The Federal Communications Commission warned Internet providers on Wednesday that they will face penalties if they mislead their customers about the connection speeds they're offering.
This rule, called the "Open Internet Transparency Rule," is the only surviving piece of the net-neutrality rules struck down by a federal court in February. The rule requires broadband providers to accurately disclose how they handle traffic, Internet speeds, and prices to consumers.
"Consumers deserve to get the broadband service they pay for," FCC Chairman Tom Wheeler said in a statement Wednesday. "After today, no broadband provider can claim they didn't know we were watching to see that they disclose accurate information about the services they provide."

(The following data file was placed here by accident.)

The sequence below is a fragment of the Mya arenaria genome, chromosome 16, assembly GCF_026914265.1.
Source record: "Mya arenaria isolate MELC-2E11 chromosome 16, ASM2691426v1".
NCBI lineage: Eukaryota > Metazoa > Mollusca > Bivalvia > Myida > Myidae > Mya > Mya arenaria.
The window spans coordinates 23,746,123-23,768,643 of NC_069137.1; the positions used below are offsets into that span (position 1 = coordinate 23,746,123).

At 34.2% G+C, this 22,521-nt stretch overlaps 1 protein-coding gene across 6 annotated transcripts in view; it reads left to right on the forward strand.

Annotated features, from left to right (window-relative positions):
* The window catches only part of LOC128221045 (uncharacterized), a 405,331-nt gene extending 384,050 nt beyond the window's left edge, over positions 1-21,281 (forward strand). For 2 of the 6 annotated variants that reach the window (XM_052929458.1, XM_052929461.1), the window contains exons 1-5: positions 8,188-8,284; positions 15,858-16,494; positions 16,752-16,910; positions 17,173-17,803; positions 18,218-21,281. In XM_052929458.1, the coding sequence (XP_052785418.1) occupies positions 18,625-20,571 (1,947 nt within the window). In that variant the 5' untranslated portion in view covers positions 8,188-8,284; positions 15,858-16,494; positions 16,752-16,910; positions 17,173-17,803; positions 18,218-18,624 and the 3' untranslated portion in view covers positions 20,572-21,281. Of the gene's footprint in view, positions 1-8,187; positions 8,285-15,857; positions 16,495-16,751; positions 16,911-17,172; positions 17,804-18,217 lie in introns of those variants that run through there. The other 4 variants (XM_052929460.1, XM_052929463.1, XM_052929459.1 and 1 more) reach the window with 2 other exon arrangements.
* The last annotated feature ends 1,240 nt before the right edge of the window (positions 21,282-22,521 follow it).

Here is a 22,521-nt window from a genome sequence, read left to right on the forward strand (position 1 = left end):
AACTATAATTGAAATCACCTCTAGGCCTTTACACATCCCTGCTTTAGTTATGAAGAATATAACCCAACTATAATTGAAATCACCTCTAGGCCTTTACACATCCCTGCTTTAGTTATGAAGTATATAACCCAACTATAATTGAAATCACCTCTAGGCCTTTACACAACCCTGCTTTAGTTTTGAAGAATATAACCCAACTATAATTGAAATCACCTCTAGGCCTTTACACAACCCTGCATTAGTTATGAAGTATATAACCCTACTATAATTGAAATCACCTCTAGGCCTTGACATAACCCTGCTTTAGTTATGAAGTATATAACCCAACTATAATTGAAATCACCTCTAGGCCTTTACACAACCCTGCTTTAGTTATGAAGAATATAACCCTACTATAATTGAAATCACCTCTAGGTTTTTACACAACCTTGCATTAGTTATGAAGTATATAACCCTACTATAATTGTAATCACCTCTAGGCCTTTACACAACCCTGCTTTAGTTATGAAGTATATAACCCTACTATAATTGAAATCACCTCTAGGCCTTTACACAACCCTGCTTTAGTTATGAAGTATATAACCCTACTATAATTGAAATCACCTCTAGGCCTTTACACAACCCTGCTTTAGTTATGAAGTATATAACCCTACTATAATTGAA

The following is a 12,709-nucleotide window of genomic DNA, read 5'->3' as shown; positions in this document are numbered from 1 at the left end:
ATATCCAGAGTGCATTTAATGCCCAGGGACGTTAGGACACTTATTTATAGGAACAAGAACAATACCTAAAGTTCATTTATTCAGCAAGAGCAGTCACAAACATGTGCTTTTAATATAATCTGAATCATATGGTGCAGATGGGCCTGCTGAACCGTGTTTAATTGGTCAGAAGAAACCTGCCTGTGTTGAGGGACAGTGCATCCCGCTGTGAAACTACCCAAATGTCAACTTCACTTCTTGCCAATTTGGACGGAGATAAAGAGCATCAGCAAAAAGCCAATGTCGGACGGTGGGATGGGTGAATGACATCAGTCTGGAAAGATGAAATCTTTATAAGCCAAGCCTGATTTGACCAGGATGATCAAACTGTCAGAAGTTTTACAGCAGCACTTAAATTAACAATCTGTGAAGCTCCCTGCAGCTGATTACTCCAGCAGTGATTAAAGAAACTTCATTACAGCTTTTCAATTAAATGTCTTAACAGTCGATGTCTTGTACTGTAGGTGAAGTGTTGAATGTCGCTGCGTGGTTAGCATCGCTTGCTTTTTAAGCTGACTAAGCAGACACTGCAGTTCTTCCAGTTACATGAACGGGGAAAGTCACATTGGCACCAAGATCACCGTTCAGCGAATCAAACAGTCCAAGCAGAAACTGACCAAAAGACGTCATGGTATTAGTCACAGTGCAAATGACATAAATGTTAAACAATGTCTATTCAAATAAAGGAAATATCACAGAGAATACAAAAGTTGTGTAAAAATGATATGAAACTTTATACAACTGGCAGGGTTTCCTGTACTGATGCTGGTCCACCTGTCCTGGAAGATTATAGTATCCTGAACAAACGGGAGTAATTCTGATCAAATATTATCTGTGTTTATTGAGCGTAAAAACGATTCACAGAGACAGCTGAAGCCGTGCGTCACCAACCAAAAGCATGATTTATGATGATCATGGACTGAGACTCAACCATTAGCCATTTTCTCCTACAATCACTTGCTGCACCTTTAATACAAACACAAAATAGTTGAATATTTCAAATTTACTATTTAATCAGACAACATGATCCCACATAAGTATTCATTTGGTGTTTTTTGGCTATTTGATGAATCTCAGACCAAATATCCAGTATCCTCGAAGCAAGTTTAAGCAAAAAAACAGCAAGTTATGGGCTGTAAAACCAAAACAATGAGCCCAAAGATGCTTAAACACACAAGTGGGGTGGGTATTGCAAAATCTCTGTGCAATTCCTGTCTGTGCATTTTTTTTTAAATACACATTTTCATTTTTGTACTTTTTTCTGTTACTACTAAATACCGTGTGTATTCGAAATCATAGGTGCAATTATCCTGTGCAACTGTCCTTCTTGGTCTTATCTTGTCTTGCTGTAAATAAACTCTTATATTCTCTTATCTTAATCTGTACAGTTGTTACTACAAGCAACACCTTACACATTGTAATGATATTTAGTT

If an Internet provider is caught lying or not disclosing enough information, they could face a penalty, such as a fine.
The FCC is not currently investigating any provider for providing inaccurate information, but the agency has received a number of consumer complaints, according to an FCC spokesman.
The agency is in the process of reworking the rest of its net-neutrality rules. After proposing the possibility of allowing "paid-prioritization," Wheeler has faced intense public pressure to reclassify broadband as a public utility.
The FCC received over 1 million net-neutrality comments by the proceeding's deadline for public comment on July 18.
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